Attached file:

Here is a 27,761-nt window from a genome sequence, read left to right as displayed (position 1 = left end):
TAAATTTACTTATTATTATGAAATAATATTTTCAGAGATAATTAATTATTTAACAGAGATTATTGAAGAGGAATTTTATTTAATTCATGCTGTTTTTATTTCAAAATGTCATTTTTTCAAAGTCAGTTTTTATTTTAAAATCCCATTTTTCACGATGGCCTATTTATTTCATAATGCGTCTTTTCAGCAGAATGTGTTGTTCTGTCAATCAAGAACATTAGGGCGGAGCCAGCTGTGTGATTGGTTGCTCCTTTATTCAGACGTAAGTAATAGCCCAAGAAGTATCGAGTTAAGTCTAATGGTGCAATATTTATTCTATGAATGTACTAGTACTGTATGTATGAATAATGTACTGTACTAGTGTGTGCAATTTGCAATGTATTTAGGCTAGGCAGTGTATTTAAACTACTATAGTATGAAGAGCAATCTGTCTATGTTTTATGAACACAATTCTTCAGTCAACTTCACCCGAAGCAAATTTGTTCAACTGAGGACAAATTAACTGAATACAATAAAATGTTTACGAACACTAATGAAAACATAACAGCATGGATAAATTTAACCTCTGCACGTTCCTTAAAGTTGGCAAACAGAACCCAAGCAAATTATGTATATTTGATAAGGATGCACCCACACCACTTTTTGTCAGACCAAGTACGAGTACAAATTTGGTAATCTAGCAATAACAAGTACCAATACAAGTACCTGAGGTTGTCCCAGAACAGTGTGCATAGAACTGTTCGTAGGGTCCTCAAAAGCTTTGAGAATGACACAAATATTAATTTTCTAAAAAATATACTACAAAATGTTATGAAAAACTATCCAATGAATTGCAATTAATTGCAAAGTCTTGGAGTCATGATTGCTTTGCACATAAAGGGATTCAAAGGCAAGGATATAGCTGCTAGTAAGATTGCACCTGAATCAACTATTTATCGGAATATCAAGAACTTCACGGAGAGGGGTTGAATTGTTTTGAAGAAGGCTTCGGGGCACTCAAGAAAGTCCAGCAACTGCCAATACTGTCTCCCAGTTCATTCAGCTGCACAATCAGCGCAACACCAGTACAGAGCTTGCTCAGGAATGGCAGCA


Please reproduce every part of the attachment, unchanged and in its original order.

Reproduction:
Here is a 27,761-nt window from a genome sequence, read left to right as displayed (position 1 = left end):
TAAATTTACTTATTATTATGAAATAATATTTTCAGAGATAATTAATTATTTAACAGAGATTATTGAAGAGGAATTTTATTTAATTCATGCTGTTTTTATTTCAAAATGTCATTTTTTCAAAGTCAGTTTTTATTTTAAAATCCCATTTTTCACGATGGCCTATTTATTTCATAATGCGTCTTTTCAGCAGAATGTGTTGTTCTGTCAATCAAGAACATTAGGGCGGAGCCAGCTGTGTGATTGGTTGCTCCTTTATTCAGACGTAAGTAATAGCCCAAGAAGTATCGAGTTAAGTCTAATGGTGCAATATTTATTCTATGAATGTACTAGTACTGTATGTATGAATAATGTACTGTACTAGTGTGTGCAATTTGCAATGTATTTAGGCTAGGCAGTGTATTTAAACTACTATAGTATGAAGAGCAATCTGTCTATGTTTTATGAACACAATTCTTCAGTCAACTTCACCCGAAGCAAATTTGTTCAACTGAGGACAAATTAACTGAATACAATAAAATGTTTACGAACACTAATGAAAACATAACAGCATGGATAAATTTAACCTCTGCACGTTCCTTAAAGTTGGCAAACAGAACCCAAGCAAATTATGTATATTTGATAAGGATGCACCCACACCACTTTTTGTCAGACCAAGTACGAGTACAAATTTGGTAATCTAGCAATAACAAGTACCAATACAAGTACCTGAGGTTGTCCCAGAACAGTGTGCATAGAACTGTTCGTAGGGTCCTCAAAAGCTTTGAGAATGACACAAATATTAATTTTCTAAAAAATATACTACAAAATGTTATGAAAAACTATCCAATGAATTGCAATTAATTGCAAAGTCTTGGAGTCATGATTGCTTTGCACATAAAGGGATTCAAAGGCAAGGATATAGCTGCTAGTAAGATTGCACCTGAATCAACTATTTATCGGAATATCAAGAACTTCACGGAGAGGGGTTGAATTGTTTTGAAGAAGGCTTCGGGGCACTCAAGAAAGTCCAGCAACTGCCAATACTGTCTCCCAGTTCATTCAGCTGCACAATCAGCGCAACACCAGTACAGAGCTTGCTCAGGAATGGCAGCA